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Bluescreen vs. Greenscreen


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#1 Stuart T

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Posted 21 January 2006 - 09:13 PM

Hi, I've read over a few debates about blue vs. green screen. Mostly, people say blue and green are about even. Each has it's disadvantages. I thought though that some sources leaned slightly towards blue. Because of the fact that it is further from skin tone than green. Also, blonde hair contains a fair amount of green. And blue spill is not as noticeable as green spill.

However, when ever I see a behind the scenes of a major motion picture, the actors seem to be against a green screen. Anyone know why that is? There's probably some use of blue screen in Hollywood, but I haven't seen it recently.
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#2 John Hall

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Posted 22 January 2006 - 01:42 AM

Because of the fact that it is further from skin tone than green


That would be fine if you were only shooting naked people, but people are much more likely to be wearing blue in their clothing than green.

Green has a better luminance value than blue, so the background needn't be lit as much.

The Human eye is more sensitive to green than any other colour, and in many flavours of video green is sampled at twice the depth of the other colours.

As you pointed out, there are some advantages to using a blue screen, which is why it's still ocassionally used.
Lord of the Rings was shot with blue screens because of the use of green in the films palette.
It's just that in the majority of cases green is sufficient, if not more effecient to use than blue.
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#3 Jamie Metzger

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Posted 22 January 2006 - 01:59 AM

Green has the most resolution when concerning film.

use whatever you want man, as long as its evenly lit ( cross light to avoid hotspots), and it's even color.

Hot pink would work, but I can give you a ton of reasons why not to use it.
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#4 Robert C. FIsher

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Posted 22 January 2006 - 02:54 AM

Green has the most resolution when concerning film.

use whatever you want man, as long as its evenly lit ( cross light to avoid hotspots), and it's even color.

Hot pink would work, but I can give you a ton of reasons why not to use it.


Well there are technical issues when choosing Blue and Green for matting. When pulling mattes these days most effex houses prefer green because there is less noise in the green channel and you can pull a better matte (electronicaly) the blue channel tends to be rather noisy. Back when effects were composited on optical printers blue was prefferable since it is the farthest from skin tones and provided much better seperations. When transfering on either a scanner or a telecine the blue channel is less sensitive and has more noise than the green channel. With more noise it's much more difficult to pull a clean matte. If you know the post will be done electronicaly or you are shooting digitaly I would go with green unless you have green wardrobe or props. My general rule is to set the exposure for the foreground then light the green (evenly of course, within 2 tenths of a stop using a spot meter) to about 1/2 stop under the the exposure of the foreground. If you feel squemish about that then light it to exposure. This should get you a good matte in post.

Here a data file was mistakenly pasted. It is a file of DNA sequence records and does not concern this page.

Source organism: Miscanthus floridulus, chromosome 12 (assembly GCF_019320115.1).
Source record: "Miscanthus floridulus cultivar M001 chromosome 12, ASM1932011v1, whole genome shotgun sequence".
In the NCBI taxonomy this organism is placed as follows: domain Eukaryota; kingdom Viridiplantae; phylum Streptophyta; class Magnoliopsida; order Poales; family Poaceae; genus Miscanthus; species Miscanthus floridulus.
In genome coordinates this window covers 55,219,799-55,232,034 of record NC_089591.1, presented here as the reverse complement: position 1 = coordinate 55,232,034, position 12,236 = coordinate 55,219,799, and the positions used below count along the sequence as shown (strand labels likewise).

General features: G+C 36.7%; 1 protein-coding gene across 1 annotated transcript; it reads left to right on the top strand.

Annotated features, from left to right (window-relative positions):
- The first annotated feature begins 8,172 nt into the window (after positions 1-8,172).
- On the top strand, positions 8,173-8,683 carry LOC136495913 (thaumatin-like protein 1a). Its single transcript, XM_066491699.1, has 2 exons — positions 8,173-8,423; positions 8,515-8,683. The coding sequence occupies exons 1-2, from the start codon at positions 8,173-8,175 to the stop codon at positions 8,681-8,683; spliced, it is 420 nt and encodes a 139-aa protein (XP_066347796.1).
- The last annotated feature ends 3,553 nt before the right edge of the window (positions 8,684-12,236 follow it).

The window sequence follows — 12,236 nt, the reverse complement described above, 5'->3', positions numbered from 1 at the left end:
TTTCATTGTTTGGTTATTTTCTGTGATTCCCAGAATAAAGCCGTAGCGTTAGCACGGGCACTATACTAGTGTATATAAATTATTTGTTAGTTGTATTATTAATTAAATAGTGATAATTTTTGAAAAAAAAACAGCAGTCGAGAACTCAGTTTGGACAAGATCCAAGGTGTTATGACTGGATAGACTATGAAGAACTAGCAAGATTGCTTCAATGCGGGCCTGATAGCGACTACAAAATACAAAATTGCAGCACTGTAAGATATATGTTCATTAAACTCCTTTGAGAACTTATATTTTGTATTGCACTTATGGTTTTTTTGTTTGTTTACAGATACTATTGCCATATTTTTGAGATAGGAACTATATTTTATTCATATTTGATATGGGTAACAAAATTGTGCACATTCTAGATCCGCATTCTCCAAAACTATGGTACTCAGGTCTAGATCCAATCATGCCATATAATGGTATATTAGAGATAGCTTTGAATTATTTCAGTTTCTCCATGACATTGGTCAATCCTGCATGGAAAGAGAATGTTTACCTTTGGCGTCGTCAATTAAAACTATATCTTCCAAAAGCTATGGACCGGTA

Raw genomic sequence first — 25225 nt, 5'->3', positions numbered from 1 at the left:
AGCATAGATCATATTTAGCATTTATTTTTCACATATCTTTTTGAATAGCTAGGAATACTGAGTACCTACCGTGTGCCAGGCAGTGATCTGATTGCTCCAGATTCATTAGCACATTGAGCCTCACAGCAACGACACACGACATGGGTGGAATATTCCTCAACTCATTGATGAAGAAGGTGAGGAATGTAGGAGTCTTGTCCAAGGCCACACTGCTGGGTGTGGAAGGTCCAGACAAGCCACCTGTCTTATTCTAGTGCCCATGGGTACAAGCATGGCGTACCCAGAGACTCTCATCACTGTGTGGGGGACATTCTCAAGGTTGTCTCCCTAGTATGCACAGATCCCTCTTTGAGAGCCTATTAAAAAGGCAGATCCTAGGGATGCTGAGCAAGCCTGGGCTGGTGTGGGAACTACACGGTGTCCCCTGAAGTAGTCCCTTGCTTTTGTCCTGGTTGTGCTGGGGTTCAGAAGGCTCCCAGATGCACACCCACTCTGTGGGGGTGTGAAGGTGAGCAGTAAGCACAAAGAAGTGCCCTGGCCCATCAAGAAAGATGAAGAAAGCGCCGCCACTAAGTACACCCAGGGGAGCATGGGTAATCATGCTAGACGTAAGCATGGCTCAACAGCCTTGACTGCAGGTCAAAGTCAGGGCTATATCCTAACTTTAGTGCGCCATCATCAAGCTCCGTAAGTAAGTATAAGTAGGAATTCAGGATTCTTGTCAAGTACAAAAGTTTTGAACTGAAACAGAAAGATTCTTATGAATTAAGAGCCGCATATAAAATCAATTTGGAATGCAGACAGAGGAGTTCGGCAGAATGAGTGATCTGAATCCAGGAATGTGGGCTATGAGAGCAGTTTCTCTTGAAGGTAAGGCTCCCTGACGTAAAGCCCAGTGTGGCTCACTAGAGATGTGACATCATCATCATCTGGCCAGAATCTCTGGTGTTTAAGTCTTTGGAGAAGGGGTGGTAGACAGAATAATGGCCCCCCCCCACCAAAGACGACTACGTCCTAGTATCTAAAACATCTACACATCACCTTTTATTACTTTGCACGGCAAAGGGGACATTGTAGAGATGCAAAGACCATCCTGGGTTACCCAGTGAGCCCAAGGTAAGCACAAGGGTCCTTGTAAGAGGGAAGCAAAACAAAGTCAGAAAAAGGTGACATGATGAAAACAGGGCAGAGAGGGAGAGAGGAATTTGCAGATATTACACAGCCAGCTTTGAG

Edited by rcfisher, 22 January 2006 - 02:55 AM.

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#5 Mark Allen

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Posted 22 January 2006 - 03:15 AM

With my FX company, I prefer to let the production team decide so I can blame them later for making the wrong choice. :)

In actuality, given a choice and not knowing any details, I'd choose green. It works slightly better in most instances.

But first and foremost I'll ask what kinds of clothes are being worn, what kind of set pieces are being used. Those matter first.

BTW Khaki - lots of green in it usually.
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#6 Jonathan Bryant

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Posted 04 February 2006 - 02:49 AM

I prefer either orange or purple screen better.
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#7 Leo Anthony Vale

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Posted 04 February 2006 - 02:12 PM

Hi, I've read over a few debates about blue vs. green screen. Mostly, people say blue and green are about even. Each has it's disadvantages. I thought though that some sources leaned slightly towards blue. Because of the fact that it is further from skin tone than green. Also, blonde hair contains a fair amount of green. And blue spill is not as noticeable as green spill.

However, when ever I see a behind the scenes of a major motion picture, the actors seem to be against a green screen. Anyone know why that is? There's probably some use of blue screen in Hollywood, but I haven't seen it recently.


Blue was standard for travelling mattes until video took over from film.
The luminence signal is mostly green and relatively higher definition than the color difference signals, of which blue has the lowest definition.

Though some three-strip Technicolor travelling mattes used green. I think the original british patents, Tom Howard's, were for blue backing; TC Hollywood's were for green backing,

'The Conquest of Space', one of the last three-strip movies uses green backig for the live action and blue backink for the miniatures.

---LV
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The Slider

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Willys Widgets

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